Home gardeners rarely grow the traditional English peas that require shelling any more. They have been replaced by the Sugar Snap pea and its kin that have been developed with edible pods. They grow as vines and require staking and a lattice or trellis to climb on. High production and edible pods along with sweet flavor make all the trouble worth it. Newer varieties with bush type habit do not produce as much. Snap peas were developed by crossing the English pea with the Asian snow pea to produce an edible pod that is less fibrous than the English pea and rounded and fuller than the flat snow pea. They can be eaten raw or cooked.
Plant as early as the first of February in the South. In Northern climates they should be planted as soon as the ground can be worked in the spring. Seeds should be placed about two to three inches apart.
Staking can be done in many ways from sticking tree branches into the ground, the most rustic method, to building elaborate tripods. If a fence is available nets can be attached to a fence to accommodate them. Tomato cages work great and can be re-used for years.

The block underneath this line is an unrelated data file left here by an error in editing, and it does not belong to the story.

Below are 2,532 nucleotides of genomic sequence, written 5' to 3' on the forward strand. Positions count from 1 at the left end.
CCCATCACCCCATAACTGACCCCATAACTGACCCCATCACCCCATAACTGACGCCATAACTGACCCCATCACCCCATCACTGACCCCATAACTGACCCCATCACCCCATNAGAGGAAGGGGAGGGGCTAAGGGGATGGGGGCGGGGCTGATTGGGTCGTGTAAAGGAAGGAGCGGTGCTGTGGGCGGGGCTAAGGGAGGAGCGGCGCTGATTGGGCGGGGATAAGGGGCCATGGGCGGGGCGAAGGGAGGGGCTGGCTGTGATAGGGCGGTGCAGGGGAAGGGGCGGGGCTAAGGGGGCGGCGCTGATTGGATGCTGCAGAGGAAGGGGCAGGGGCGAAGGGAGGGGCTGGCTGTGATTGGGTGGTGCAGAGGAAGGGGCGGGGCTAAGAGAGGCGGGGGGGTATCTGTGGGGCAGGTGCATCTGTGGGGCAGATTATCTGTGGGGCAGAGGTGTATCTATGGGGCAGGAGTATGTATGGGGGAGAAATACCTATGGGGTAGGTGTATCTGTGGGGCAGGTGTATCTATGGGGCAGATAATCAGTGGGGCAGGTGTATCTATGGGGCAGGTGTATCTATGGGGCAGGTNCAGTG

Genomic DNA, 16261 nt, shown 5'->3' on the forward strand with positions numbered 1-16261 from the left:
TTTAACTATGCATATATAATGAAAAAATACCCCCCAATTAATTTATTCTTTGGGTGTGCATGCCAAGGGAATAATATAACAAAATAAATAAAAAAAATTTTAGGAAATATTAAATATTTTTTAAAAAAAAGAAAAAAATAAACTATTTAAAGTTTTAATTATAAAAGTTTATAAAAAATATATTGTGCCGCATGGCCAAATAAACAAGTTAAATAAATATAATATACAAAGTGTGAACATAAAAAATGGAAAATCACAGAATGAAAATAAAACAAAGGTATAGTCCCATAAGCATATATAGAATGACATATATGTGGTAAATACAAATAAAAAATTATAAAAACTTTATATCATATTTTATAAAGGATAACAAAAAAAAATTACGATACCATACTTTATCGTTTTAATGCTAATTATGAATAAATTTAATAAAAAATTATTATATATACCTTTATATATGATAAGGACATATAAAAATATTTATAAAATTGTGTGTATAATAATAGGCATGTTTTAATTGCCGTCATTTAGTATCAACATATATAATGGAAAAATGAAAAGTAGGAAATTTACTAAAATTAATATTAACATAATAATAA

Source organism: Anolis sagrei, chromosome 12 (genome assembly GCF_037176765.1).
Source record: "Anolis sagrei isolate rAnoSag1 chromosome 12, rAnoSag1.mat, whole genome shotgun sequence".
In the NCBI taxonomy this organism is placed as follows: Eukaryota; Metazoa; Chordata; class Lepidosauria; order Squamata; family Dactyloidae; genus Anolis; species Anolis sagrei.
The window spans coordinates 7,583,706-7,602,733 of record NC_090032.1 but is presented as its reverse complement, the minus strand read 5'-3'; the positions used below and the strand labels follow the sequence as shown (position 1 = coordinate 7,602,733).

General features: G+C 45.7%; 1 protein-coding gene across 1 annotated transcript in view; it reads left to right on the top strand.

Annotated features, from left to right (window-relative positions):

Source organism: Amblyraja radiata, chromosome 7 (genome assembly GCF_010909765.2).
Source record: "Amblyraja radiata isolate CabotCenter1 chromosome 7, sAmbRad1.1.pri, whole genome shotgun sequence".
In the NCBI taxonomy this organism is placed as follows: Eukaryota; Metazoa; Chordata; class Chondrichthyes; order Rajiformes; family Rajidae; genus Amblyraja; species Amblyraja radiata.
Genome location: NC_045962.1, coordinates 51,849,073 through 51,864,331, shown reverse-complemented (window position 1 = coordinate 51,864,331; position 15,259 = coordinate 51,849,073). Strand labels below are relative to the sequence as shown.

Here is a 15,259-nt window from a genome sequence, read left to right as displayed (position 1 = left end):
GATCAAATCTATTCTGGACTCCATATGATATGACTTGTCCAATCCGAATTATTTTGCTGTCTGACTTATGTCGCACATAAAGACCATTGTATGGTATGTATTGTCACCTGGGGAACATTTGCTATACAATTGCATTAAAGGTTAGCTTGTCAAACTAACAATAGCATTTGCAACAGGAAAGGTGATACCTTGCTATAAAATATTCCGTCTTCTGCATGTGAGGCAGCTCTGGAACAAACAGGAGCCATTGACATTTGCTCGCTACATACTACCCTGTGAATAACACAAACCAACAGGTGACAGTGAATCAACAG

Like Cowpeas they are able to take nitrogen from the atmosphere. Treat them with an inoculant to aide the process. One package will normally take care of the gardener’s needs for the early Snap Pea crop as well as the later Cowpeas.
As an early crop peas are a target for early spring insect pests especially aphids. For chewing insects and aphids keep the plants dusted with Nature’s Guide Diatomaceous Earth.
Nature’s Guide Tomato and Pepper Food mixed well into the top three or four inches of soil a week or two before planting will provide extra nutrition for pea production.
Pods can be tough if allowed to grow too large. Pick before they are longer than four inches and pick often to encourage more production.
Shred or chop the old vines and add to the compost pile.
Sugar Snap Peas